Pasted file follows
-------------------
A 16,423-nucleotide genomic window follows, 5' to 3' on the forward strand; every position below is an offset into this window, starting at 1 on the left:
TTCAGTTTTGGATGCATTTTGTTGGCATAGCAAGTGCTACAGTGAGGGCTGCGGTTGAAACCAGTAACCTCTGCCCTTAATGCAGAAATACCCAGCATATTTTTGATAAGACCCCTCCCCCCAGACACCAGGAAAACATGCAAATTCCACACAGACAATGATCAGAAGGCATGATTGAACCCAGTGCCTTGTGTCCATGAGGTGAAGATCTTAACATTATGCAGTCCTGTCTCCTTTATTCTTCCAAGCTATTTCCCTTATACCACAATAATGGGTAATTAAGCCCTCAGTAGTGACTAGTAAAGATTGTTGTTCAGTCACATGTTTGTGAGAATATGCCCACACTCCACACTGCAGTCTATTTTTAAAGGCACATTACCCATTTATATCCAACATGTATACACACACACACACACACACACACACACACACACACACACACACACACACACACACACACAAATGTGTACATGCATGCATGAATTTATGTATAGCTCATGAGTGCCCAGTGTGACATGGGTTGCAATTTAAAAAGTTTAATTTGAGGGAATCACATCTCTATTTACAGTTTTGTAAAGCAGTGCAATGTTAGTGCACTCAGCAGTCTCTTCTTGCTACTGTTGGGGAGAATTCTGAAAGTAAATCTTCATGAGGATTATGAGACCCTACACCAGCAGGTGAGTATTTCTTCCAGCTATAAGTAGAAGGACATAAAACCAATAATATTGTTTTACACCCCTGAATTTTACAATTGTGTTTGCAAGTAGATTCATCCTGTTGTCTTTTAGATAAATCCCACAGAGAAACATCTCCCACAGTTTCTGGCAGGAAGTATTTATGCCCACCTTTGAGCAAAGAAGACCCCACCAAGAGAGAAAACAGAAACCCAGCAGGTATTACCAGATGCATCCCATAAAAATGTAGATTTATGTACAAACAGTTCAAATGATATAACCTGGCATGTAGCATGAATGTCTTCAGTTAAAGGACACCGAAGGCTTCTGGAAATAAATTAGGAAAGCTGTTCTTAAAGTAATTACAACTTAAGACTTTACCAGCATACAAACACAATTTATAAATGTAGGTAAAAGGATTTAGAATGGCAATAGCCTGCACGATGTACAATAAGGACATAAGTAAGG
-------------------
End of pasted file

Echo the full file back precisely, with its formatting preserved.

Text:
A 16,423-nucleotide genomic window follows, 5' to 3' on the forward strand; every position below is an offset into this window, starting at 1 on the left:
TTCAGTTTTGGATGCATTTTGTTGGCATAGCAAGTGCTACAGTGAGGGCTGCGGTTGAAACCAGTAACCTCTGCCCTTAATGCAGAAATACCCAGCATATTTTTGATAAGACCCCTCCCCCCAGACACCAGGAAAACATGCAAATTCCACACAGACAATGATCAGAAGGCATGATTGAACCCAGTGCCTTGTGTCCATGAGGTGAAGATCTTAACATTATGCAGTCCTGTCTCCTTTATTCTTCCAAGCTATTTCCCTTATACCACAATAATGGGTAATTAAGCCCTCAGTAGTGACTAGTAAAGATTGTTGTTCAGTCACATGTTTGTGAGAATATGCCCACACTCCACACTGCAGTCTATTTTTAAAGGCACATTACCCATTTATATCCAACATGTATACACACACACACACACACACACACACACACACACACACACACACACACACACACACACACAAATGTGTACATGCATGCATGAATTTATGTATAGCTCATGAGTGCCCAGTGTGACATGGGTTGCAATTTAAAAAGTTTAATTTGAGGGAATCACATCTCTATTTACAGTTTTGTAAAGCAGTGCAATGTTAGTGCACTCAGCAGTCTCTTCTTGCTACTGTTGGGGAGAATTCTGAAAGTAAATCTTCATGAGGATTATGAGACCCTACACCAGCAGGTGAGTATTTCTTCCAGCTATAAGTAGAAGGACATAAAACCAATAATATTGTTTTACACCCCTGAATTTTACAATTGTGTTTGCAAGTAGATTCATCCTGTTGTCTTTTAGATAAATCCCACAGAGAAACATCTCCCACAGTTTCTGGCAGGAAGTATTTATGCCCACCTTTGAGCAAAGAAGACCCCACCAAGAGAGAAAACAGAAACCCAGCAGGTATTACCAGATGCATCCCATAAAAATGTAGATTTATGTACAAACAGTTCAAATGATATAACCTGGCATGTAGCATGAATGTCTTCAGTTAAAGGACACCGAAGGCTTCTGGAAATAAATTAGGAAAGCTGTTCTTAAAGTAATTACAACTTAAGACTTTACCAGCATACAAACACAATTTATAAATGTAGGTAAAAGGATTTAGAATGGCAATAGCCTGCACGATGTACAATAAGGACATAAGTAAGG